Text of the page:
Well, not really videotape. But anyway, here it is:
Let’s note a few things.
1. Uh, how many times does our Board of Supervisors issue a proclamation when somebody leaves the Chronicle? Who was behind this proclamation? Would most journalists be so proud to be honored for years of fawning coverage?
2. Did Supervisor John Avalos really go on a “rant?” And didn’t the topic have to do with Chuck, you know, purportedly, misquoting Avalos?
3. Did John Avalos really “slam” his microphone down? (I don’t know for sure, but I didn’t see it. Of course, neither did Chuck. Maybe I’d say Avalos pushed down or turned off the mic?)
5. Hey, I could go on and on. And he’s not even being honest when he says, well, that’s how I look at things. I’ll leave you with this, Gentle Reader – two bits on the wasteful expensive Central Subway. One, written before City Hall told Chuck how to feel and the other after. He was like Donald Trump on the Twitter, contradicting himself, seemingly without without realizing, and certainly without acknowledging…
“There’s really only one question to ask about the proposal to bore a light-rail subway deep under the heart of downtown San Francisco. You’re kidding, right?“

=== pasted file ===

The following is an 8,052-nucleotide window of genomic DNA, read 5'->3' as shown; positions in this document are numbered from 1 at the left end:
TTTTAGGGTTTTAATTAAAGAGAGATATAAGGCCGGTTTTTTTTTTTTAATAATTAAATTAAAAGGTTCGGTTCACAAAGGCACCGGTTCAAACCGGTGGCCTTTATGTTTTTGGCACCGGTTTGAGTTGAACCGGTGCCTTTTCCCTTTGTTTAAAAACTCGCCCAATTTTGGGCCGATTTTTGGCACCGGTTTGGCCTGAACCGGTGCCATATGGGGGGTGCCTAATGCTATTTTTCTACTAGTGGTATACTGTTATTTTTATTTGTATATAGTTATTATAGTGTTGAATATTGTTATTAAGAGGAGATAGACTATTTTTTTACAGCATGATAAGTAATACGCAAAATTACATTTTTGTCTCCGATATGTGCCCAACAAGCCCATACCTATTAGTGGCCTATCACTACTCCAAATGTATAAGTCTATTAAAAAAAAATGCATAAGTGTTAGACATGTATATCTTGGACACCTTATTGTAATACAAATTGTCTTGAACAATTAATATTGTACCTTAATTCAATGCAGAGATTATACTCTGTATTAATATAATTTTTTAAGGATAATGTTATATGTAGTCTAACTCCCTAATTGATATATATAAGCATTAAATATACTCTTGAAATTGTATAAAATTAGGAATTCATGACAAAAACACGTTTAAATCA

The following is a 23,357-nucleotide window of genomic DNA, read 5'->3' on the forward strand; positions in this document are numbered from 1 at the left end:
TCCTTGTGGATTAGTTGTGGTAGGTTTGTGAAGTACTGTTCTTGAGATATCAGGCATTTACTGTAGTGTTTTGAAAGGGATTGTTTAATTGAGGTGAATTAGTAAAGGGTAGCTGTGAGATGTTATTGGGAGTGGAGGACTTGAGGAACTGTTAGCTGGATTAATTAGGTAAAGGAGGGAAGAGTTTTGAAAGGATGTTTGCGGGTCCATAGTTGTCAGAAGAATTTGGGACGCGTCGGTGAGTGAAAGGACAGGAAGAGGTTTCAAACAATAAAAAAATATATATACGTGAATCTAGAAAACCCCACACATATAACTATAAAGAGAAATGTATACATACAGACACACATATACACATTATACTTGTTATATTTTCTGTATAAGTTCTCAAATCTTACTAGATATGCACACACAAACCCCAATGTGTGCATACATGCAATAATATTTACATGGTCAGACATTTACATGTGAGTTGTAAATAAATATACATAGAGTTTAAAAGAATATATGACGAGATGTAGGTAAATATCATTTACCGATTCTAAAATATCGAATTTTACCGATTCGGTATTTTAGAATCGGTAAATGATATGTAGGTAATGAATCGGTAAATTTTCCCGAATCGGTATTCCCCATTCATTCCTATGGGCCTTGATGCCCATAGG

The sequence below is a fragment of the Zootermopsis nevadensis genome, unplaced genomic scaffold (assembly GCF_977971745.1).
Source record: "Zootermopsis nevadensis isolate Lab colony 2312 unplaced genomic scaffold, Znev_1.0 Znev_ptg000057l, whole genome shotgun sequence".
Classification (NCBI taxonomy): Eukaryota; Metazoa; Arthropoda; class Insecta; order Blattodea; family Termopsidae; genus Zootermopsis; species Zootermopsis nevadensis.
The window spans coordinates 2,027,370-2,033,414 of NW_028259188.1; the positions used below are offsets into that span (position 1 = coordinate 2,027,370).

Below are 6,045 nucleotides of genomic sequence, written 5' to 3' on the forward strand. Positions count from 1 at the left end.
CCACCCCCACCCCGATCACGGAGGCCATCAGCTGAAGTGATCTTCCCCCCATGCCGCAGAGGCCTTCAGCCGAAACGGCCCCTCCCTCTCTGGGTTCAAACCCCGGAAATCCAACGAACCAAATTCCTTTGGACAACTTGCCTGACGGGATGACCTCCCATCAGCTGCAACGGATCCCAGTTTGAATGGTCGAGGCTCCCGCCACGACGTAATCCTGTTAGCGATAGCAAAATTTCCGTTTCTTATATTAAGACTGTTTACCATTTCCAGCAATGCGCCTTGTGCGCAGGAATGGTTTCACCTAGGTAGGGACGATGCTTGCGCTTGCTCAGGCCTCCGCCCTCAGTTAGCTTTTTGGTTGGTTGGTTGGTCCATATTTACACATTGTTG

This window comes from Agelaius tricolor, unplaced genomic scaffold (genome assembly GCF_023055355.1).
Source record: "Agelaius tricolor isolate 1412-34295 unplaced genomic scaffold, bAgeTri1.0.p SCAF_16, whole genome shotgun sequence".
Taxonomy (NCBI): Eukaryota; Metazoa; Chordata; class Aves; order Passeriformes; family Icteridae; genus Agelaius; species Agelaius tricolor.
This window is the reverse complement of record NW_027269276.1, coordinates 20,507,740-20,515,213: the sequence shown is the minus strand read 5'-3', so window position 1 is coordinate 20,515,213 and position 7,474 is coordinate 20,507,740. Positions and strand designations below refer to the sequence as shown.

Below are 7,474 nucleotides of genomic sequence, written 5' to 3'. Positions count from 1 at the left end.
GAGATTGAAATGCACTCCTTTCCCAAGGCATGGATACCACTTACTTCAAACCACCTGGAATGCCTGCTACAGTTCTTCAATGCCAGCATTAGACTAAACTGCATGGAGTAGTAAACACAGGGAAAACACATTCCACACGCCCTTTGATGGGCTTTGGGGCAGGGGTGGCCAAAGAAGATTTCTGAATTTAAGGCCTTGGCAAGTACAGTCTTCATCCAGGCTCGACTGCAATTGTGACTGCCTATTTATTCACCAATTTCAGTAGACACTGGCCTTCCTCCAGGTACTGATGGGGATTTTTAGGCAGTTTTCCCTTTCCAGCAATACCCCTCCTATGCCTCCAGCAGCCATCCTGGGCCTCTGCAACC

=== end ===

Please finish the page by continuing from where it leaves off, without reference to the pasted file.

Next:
“Just the initial math makes your head hurt. Basically it works out to somewhere between $1.22 billion and $1.4 billion for an underground railway that runs for less than two miles and has only three stops. That’s not a transit system, it’s a model railroad.“
“Throw in a few of the inevitable cost overruns and this could work out to a billion dollars a mile.”
“No matter. This is the kind of big, splashy project that city officials love to put their name on.”
“Basically, the argument seems to boil down to this – we’ve got the money (as if federal tax dollars grow on trees), the Chinatown community is behind it, why not build it? Oh, let me count some of the reasons.”
“But, critics say, a stop on Market beneath which BART and other Muni lines already run might have made this whole thing an easier sell. That would have created an opportunity for a single station where riders could make connections between regional and local trains, almost like Grand Central Terminal in New York. Instead, riders will have to walk all the way up to Union Square.”
“Oh, and did I mention that in order to get under the BART tube, the subway station at Union Square will have to be at least 95 feet below the surface. That’s nine stories.”
“What is it about that image of deep, underground dirt-munching machines in earthquake country that makes me wince?”
“A subway will take traffic off some of the busiest streets in the city – try riding Muni on Stockton Street in the morning – and provide quick north-south access across the city, and it’s mostly paid for with federal funds. Who wouldn’t like something like that?”
Now I thought I could just drag this image into Google Translate for a second opinion but that don’t work. What do work, sort of, is simply pointing your phone at the Chinese characters, and then you get a translation like this:
And then the Google gives you a kind of summary.
Suffice to say, wouldn’t Scott Wiener want to disavow this kind of thing?